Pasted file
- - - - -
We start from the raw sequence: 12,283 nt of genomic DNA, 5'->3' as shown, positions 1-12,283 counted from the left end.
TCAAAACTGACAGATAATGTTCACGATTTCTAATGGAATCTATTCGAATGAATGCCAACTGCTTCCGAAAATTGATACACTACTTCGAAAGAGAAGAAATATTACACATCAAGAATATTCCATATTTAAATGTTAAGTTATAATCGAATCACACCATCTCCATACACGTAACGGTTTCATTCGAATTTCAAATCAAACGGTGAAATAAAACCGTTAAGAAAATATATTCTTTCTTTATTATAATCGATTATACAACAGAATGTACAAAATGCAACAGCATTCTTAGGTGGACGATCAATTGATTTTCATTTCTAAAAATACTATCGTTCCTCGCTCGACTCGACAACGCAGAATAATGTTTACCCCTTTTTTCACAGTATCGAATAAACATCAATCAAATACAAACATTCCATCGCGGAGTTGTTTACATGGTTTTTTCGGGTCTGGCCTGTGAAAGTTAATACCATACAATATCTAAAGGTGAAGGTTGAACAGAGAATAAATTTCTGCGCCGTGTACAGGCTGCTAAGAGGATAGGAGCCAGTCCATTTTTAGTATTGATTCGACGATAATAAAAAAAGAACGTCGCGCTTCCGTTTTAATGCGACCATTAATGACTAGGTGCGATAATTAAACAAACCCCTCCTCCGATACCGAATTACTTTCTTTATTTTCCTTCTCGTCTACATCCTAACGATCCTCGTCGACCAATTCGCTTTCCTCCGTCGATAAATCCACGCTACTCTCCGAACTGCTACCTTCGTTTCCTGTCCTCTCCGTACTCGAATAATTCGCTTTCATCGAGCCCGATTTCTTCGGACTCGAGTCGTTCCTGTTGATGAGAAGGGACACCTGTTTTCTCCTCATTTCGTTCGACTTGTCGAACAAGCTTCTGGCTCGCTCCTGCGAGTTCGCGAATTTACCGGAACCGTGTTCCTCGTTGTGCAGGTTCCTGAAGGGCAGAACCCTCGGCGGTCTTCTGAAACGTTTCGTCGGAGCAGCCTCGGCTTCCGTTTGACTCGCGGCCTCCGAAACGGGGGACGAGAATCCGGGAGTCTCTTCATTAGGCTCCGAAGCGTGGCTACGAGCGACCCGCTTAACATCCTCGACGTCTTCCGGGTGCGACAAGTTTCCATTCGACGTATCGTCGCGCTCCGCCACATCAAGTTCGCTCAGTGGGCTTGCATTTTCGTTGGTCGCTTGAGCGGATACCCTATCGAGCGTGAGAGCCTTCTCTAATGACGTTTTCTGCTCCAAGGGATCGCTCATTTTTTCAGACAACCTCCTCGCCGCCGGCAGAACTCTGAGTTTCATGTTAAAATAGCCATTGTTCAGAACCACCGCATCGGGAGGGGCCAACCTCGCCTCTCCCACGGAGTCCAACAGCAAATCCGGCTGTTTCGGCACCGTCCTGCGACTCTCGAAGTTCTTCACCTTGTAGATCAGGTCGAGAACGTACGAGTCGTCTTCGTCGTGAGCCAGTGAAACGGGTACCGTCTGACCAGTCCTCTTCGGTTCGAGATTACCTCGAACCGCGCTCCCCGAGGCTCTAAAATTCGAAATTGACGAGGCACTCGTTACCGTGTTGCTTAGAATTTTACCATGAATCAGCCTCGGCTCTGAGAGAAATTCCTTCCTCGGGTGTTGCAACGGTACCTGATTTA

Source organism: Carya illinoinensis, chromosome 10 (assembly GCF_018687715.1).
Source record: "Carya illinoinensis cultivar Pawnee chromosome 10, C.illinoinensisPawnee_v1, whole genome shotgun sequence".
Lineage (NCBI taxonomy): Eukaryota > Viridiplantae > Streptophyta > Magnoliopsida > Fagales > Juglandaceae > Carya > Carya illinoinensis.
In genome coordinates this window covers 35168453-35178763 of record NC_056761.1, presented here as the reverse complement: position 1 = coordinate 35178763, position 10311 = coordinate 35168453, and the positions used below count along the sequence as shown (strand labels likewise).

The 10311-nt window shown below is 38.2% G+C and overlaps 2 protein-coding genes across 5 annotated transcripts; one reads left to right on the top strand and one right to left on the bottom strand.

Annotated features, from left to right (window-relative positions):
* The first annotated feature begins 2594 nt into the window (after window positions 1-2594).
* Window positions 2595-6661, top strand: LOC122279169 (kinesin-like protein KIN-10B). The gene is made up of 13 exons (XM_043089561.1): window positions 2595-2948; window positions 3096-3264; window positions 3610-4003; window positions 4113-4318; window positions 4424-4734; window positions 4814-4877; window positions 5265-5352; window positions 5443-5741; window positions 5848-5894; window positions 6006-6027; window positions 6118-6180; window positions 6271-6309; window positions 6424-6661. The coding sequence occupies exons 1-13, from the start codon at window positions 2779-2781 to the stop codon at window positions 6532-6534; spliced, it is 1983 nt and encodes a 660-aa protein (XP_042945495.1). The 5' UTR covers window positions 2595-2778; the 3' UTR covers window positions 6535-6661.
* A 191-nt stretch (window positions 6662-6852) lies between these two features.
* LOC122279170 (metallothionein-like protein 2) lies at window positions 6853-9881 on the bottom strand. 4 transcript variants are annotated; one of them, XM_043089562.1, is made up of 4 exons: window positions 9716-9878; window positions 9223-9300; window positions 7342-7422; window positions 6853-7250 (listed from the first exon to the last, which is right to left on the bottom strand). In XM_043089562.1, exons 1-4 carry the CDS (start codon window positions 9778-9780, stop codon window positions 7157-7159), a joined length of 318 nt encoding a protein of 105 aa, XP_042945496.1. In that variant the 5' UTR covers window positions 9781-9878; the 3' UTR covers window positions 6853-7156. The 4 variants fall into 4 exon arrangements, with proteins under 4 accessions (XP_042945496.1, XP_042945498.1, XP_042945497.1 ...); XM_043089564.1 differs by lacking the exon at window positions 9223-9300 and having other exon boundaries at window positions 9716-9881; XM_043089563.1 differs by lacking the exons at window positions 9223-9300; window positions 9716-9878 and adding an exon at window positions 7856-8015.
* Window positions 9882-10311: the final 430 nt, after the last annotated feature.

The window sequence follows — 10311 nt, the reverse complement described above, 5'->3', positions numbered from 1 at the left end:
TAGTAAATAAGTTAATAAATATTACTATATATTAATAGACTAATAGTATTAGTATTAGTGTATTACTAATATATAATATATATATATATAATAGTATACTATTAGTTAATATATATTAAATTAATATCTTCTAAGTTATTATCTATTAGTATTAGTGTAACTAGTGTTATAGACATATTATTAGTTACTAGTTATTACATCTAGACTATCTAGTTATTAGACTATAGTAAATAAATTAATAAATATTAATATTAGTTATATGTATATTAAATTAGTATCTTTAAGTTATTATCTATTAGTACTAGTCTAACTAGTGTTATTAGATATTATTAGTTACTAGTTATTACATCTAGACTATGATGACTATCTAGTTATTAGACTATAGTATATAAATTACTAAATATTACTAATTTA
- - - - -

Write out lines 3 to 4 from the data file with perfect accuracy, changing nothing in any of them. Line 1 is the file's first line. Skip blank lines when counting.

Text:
Source organism: Carya illinoinensis, chromosome 10 (assembly GCF_018687715.1).
Source record: "Carya illinoinensis cultivar Pawnee chromosome 10, C.illinoinensisPawnee_v1, whole genome shotgun sequence".